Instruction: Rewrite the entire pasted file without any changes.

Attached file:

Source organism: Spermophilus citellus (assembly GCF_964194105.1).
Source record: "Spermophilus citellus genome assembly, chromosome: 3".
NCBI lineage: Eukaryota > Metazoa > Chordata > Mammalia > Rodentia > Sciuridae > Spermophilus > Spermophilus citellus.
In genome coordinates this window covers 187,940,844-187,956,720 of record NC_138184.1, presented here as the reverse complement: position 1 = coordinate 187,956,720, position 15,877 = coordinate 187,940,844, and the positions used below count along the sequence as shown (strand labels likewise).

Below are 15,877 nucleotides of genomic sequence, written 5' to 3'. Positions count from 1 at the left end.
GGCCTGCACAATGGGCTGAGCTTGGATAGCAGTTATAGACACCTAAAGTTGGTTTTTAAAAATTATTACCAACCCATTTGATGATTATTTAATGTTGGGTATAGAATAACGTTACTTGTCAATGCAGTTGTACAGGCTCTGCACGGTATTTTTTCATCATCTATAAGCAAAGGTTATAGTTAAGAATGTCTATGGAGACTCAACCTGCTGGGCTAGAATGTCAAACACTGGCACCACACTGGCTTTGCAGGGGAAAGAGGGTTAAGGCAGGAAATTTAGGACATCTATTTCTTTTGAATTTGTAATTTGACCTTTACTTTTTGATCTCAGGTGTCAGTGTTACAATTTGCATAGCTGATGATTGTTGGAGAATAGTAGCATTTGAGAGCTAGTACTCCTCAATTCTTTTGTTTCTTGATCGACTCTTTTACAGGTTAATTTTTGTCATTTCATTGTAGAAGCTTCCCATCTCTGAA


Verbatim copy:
Source organism: Spermophilus citellus (assembly GCF_964194105.1).
Source record: "Spermophilus citellus genome assembly, chromosome: 3".
NCBI lineage: Eukaryota > Metazoa > Chordata > Mammalia > Rodentia > Sciuridae > Spermophilus > Spermophilus citellus.
In genome coordinates this window covers 187,940,844-187,956,720 of record NC_138184.1, presented here as the reverse complement: position 1 = coordinate 187,956,720, position 15,877 = coordinate 187,940,844, and the positions used below count along the sequence as shown (strand labels likewise).

Below are 15,877 nucleotides of genomic sequence, written 5' to 3'. Positions count from 1 at the left end.
GGCCTGCACAATGGGCTGAGCTTGGATAGCAGTTATAGACACCTAAAGTTGGTTTTTAAAAATTATTACCAACCCATTTGATGATTATTTAATGTTGGGTATAGAATAACGTTACTTGTCAATGCAGTTGTACAGGCTCTGCACGGTATTTTTTCATCATCTATAAGCAAAGGTTATAGTTAAGAATGTCTATGGAGACTCAACCTGCTGGGCTAGAATGTCAAACACTGGCACCACACTGGCTTTGCAGGGGAAAGAGGGTTAAGGCAGGAAATTTAGGACATCTATTTCTTTTGAATTTGTAATTTGACCTTTACTTTTTGATCTCAGGTGTCAGTGTTACAATTTGCATAGCTGATGATTGTTGGAGAATAGTAGCATTTGAGAGCTAGTACTCCTCAATTCTTTTGTTTCTTGATCGACTCTTTTACAGGTTAATTTTTGTCATTTCATTGTAGAAGCTTCCCATCTCTGAA